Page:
|Seiso (Cleaning)||Self-inspection, cleanliness, personal hygiene creates motivation to work||Keeping the workspace clean and safe to work|
|Seiketsu (Standardize)||Standardize and Imbibe the first 3S’s to maintain for a prolonged period||Create policies and standards for organizations to follow|
|Shitsuke (Training and Discipline)||Instill the ability to review, modify and apply better practices to stay abreast with modern practices||Cultivate the habit of following and maintaining the established procedures|
Both conclude that the 5S is used as a philosophy in Japan, whereas the US and European nations adopted the system as a tool and strategy for organizational development. Much of the Western thesis still acknowledges 5S as a housekeeping technique, whereas it is framed as lean manufacturing philosophy in other parts. It encourages workers to improve their working conditions and trains them in waste reduction, unplanned downtime, and in-process inventory.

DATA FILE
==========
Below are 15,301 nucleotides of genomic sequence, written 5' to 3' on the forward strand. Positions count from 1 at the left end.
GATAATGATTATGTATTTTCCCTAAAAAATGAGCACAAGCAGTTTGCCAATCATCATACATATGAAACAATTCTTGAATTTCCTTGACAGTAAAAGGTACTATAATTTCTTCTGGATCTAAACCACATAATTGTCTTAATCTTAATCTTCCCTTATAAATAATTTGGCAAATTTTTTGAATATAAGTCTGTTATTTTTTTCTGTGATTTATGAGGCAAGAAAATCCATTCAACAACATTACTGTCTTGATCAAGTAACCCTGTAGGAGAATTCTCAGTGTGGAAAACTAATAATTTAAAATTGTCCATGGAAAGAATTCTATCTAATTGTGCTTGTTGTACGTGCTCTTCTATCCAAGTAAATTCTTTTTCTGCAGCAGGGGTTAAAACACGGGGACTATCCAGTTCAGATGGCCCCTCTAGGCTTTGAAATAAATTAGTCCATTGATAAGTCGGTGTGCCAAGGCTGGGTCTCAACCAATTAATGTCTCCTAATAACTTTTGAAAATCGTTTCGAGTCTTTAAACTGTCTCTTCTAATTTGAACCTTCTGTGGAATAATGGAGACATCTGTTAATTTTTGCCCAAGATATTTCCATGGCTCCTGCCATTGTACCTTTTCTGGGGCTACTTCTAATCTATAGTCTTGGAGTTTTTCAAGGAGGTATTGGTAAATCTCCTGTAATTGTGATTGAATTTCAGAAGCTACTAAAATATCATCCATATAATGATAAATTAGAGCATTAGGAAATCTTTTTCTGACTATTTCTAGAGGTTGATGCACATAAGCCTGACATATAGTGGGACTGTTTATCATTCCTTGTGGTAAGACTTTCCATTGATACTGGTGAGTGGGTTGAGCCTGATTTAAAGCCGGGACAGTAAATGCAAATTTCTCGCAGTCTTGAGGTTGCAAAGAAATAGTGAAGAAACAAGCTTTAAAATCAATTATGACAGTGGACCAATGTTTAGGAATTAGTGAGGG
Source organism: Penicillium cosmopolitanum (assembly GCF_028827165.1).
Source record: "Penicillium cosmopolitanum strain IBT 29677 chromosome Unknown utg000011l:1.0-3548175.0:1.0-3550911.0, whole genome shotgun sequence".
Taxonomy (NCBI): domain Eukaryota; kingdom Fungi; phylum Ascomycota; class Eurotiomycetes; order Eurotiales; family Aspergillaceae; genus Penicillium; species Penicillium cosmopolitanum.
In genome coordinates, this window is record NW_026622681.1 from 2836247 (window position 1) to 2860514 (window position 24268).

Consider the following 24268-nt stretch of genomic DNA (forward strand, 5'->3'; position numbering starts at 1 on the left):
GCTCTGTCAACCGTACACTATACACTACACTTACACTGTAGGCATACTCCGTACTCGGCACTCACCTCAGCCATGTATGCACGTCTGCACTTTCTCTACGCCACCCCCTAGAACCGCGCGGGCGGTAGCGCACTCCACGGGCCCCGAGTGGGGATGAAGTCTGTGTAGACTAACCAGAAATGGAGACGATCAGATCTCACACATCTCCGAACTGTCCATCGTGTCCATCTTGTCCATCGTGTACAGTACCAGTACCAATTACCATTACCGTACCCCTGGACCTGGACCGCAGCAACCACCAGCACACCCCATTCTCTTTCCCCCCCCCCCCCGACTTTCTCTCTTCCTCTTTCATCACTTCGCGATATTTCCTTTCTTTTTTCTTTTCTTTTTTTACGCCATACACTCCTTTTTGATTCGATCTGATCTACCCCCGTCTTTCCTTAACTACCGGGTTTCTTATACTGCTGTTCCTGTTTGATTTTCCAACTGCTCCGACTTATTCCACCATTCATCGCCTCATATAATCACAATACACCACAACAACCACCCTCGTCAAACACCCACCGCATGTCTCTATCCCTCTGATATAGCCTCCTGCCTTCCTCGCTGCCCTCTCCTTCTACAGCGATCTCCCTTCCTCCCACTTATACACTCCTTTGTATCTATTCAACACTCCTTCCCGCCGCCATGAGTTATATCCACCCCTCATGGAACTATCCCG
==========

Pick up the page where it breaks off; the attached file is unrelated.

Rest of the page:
Implementation of 5S is done in three phases:
There is a curious JIT axiom which says, “Good workshops develop beginning with the 5S’s. Bad workshops fall apart beginning with the 5S’s.” This implies that for implementing 5S, scrutinizingly studying the processes, establishing and maintaining 5S strategies are essential for organizations to reap benefits. Although the 5S methodology is one of the best-known strategies for day-to-day implementation, often it is considered a theoretical approach, and very little empirical evidence is available regarding its adoption, mainly due to the following reasons: